The museum complex has two big sections: 'Soviet School' and 'Czech School'.
'Soviet School' recreates typicall atmosphere of the 1960-1970ies.
The exposition of the 'Big Room' shows visitors the pupils' daily routine: inkwells and feathers to write with, abacuses for counting, patephone for audio plays and music and a stove not to get cold in winter. It the 'Small Room' there are typical attributes of those times' patriotic education: a flag of the Komsomol organization, a portrait of V. Lenin and an equipped 'red corner'. All the things around take you back to times when children were gathered for school assemblies by horn and drum sounds, and life stories of communist leaders were a significant part of school curriculum.
In the 'Principal's Office' old phone, typewriter and radio receiver don't function anymore, but serve as exhibits creating the picture of those times. However, in the bookcase a huge collection of school archives is still hidden, and at the desk there's the copy of 'latest' issue of 'The School Chronicle', the journal founded back in times of Austria-Hungary.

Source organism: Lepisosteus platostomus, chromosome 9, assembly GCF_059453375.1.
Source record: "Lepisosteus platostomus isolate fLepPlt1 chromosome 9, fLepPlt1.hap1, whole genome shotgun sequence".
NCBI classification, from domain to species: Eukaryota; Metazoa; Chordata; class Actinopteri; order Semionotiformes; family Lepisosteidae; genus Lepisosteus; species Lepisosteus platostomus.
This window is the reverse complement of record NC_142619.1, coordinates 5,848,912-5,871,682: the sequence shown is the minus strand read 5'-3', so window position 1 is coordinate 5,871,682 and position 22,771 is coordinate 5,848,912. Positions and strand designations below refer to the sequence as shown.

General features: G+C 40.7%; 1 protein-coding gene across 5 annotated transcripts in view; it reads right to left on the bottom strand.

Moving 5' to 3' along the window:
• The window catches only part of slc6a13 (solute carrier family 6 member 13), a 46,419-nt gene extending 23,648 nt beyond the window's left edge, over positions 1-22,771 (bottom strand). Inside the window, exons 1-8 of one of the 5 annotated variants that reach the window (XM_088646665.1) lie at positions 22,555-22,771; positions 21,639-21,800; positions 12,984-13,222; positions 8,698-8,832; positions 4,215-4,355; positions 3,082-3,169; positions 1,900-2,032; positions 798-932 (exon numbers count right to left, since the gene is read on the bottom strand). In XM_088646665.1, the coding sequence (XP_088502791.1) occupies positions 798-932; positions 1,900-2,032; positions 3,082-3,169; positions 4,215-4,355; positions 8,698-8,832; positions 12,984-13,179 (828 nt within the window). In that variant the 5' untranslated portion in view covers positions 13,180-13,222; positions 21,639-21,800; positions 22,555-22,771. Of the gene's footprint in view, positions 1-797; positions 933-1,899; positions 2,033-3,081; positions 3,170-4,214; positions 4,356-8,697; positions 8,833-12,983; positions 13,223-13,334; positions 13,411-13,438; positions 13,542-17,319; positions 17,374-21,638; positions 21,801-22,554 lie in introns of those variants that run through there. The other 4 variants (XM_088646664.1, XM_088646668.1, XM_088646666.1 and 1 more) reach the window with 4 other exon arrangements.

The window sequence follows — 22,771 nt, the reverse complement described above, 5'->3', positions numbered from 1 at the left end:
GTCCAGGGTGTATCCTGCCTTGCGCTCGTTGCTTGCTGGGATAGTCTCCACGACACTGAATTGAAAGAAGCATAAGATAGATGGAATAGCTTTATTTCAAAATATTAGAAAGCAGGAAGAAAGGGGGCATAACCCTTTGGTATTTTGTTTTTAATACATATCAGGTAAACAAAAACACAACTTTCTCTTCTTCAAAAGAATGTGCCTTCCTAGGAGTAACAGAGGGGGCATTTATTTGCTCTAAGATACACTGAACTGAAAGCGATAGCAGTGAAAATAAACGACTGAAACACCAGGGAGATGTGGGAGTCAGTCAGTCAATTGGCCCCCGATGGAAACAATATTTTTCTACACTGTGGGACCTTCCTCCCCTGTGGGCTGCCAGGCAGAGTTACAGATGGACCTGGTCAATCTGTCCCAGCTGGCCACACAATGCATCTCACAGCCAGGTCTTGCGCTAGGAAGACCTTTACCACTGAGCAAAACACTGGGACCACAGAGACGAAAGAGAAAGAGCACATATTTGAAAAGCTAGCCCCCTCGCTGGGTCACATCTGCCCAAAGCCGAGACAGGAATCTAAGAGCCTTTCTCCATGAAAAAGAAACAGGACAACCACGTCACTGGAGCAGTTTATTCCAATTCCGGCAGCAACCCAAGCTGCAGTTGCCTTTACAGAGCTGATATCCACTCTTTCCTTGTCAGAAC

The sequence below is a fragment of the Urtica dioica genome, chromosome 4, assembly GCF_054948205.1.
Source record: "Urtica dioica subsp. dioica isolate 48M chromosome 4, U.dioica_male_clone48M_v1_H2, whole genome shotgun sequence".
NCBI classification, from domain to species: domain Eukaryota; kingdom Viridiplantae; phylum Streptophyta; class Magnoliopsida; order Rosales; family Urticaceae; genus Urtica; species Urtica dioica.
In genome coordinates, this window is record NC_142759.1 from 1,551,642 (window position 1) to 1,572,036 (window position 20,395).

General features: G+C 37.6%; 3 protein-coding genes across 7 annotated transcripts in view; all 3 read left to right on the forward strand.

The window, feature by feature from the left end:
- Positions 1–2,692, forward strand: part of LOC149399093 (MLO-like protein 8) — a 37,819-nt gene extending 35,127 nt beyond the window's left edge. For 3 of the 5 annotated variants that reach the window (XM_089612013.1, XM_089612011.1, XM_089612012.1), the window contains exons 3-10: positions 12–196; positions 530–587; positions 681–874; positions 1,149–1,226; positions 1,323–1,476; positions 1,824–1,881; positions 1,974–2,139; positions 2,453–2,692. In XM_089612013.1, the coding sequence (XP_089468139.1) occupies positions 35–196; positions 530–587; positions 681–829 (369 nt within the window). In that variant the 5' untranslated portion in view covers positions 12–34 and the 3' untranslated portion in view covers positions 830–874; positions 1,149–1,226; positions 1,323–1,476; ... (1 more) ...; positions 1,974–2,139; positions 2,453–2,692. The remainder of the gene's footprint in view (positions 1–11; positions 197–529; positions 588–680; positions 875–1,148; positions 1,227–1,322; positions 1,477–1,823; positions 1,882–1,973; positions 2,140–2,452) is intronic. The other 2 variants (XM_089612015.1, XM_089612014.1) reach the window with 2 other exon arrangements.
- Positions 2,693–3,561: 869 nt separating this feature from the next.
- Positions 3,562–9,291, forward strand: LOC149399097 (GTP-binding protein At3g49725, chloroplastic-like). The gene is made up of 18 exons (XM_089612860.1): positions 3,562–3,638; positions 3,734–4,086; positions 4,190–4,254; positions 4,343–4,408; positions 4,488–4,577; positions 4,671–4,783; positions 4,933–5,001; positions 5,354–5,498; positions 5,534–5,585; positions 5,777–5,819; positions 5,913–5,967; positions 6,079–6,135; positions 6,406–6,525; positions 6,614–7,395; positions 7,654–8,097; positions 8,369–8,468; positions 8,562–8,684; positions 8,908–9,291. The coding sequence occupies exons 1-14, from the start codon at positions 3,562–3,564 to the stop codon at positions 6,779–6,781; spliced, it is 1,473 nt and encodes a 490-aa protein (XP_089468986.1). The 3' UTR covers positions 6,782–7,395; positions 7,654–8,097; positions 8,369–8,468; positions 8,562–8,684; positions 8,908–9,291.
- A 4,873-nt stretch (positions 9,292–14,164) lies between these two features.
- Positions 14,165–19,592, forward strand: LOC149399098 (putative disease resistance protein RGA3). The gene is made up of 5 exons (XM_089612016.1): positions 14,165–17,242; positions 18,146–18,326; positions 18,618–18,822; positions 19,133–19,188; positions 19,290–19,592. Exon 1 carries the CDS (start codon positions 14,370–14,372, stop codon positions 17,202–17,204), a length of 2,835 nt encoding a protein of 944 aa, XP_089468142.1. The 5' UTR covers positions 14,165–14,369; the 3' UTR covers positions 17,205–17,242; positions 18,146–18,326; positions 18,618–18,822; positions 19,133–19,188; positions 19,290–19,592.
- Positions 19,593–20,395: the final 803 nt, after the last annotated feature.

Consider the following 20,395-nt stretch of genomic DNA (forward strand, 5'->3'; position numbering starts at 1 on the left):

In a narrow 'Teachers' Room' class books are all over the desks. Those were really important documents for teachers of Kolochava, where they carefully listed the attendance histories of each class. Nowadays portraits of some of local teachers hang around the room, for visitors to see what local educators looked like.
'Czech School' presents the history of Kolochava of 1931-1938, when there were two Czech public schools — the national Rusyn one and the Czech one.
The last one was mostly attended by children from local Jewish community and local governors families (notary, local council workers and gendarmes sent from Czechoslovakia). Though the Czech school existed in Kolochava for only 7 years, it made its mark in local history. The modern exhibition was formed according to the memories of remarkable former school pupils, such as academician Mykola Mushynka from the University of Prešov (Slovakia) and Dr. Franciszek Gibel, director of the Jan Kaminsky Museum (Czech Republic).
There are two rooms in this section: the classroom and the teachers' room. The items around show the atmosphere of love to 'beloved republic' and its 'father' Thomas Masaryk. At the entrance to the classroom, there's the coat of arms of Czechoslovakia, next to the board visitors see a portrait of the President of the country and there's his bust at the door. The piano score seems to invite everyone to sing the Republic national anthem, and the country maps on the walls, authentic to those days, show the wide land of Czechoslovakia, from the Bohemian Forest to the Carpathian Mountains. On the shelves there are Czech books and class books where local pupils were listed and put marks to.